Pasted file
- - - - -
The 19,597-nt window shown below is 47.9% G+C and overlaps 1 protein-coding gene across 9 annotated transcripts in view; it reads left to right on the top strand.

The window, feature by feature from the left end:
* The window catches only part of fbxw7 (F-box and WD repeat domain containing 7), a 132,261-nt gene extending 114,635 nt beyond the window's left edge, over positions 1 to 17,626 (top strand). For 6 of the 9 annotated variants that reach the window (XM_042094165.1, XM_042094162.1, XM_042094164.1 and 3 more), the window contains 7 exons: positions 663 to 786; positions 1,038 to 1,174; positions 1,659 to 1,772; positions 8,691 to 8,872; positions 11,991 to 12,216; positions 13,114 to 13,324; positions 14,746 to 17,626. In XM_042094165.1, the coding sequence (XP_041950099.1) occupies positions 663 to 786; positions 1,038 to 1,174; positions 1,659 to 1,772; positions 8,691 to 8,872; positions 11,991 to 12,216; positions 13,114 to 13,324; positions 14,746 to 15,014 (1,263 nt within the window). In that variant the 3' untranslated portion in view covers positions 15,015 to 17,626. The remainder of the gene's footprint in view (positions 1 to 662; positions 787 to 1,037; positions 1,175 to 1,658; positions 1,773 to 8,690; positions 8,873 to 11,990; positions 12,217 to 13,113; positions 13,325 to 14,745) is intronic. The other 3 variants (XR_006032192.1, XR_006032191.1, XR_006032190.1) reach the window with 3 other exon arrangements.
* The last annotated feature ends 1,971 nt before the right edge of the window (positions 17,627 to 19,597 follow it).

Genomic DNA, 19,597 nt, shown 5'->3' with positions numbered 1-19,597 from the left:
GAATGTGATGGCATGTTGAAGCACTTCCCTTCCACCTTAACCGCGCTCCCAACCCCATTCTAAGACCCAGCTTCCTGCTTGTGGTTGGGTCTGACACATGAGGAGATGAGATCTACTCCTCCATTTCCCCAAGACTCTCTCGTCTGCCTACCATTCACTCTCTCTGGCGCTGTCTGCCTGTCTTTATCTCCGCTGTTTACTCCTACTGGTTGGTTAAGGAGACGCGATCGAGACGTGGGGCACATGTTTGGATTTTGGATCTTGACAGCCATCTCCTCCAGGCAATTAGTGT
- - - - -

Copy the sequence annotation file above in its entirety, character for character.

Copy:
The 19,597-nt window shown below is 47.9% G+C and overlaps 1 protein-coding gene across 9 annotated transcripts in view; it reads left to right on the top strand.

The window, feature by feature from the left end:
* The window catches only part of fbxw7 (F-box and WD repeat domain containing 7), a 132,261-nt gene extending 114,635 nt beyond the window's left edge, over positions 1 to 17,626 (top strand). For 6 of the 9 annotated variants that reach the window (XM_042094165.1, XM_042094162.1, XM_042094164.1 and 3 more), the window contains 7 exons: positions 663 to 786; positions 1,038 to 1,174; positions 1,659 to 1,772; positions 8,691 to 8,872; positions 11,991 to 12,216; positions 13,114 to 13,324; positions 14,746 to 17,626. In XM_042094165.1, the coding sequence (XP_041950099.1) occupies positions 663 to 786; positions 1,038 to 1,174; positions 1,659 to 1,772; positions 8,691 to 8,872; positions 11,991 to 12,216; positions 13,114 to 13,324; positions 14,746 to 15,014 (1,263 nt within the window). In that variant the 3' untranslated portion in view covers positions 15,015 to 17,626. The remainder of the gene's footprint in view (positions 1 to 662; positions 787 to 1,037; positions 1,175 to 1,658; positions 1,773 to 8,690; positions 8,873 to 11,990; positions 12,217 to 13,113; positions 13,325 to 14,745) is intronic. The other 3 variants (XR_006032192.1, XR_006032191.1, XR_006032190.1) reach the window with 3 other exon arrangements.
* The last annotated feature ends 1,971 nt before the right edge of the window (positions 17,627 to 19,597 follow it).

Genomic DNA, 19,597 nt, shown 5'->3' with positions numbered 1-19,597 from the left:
GAATGTGATGGCATGTTGAAGCACTTCCCTTCCACCTTAACCGCGCTCCCAACCCCATTCTAAGACCCAGCTTCCTGCTTGTGGTTGGGTCTGACACATGAGGAGATGAGATCTACTCCTCCATTTCCCCAAGACTCTCTCGTCTGCCTACCATTCACTCTCTCTGGCGCTGTCTGCCTGTCTTTATCTCCGCTGTTTACTCCTACTGGTTGGTTAAGGAGACGCGATCGAGACGTGGGGCACATGTTTGGATTTTGGATCTTGACAGCCATCTCCTCCAGGCAATTAGTGT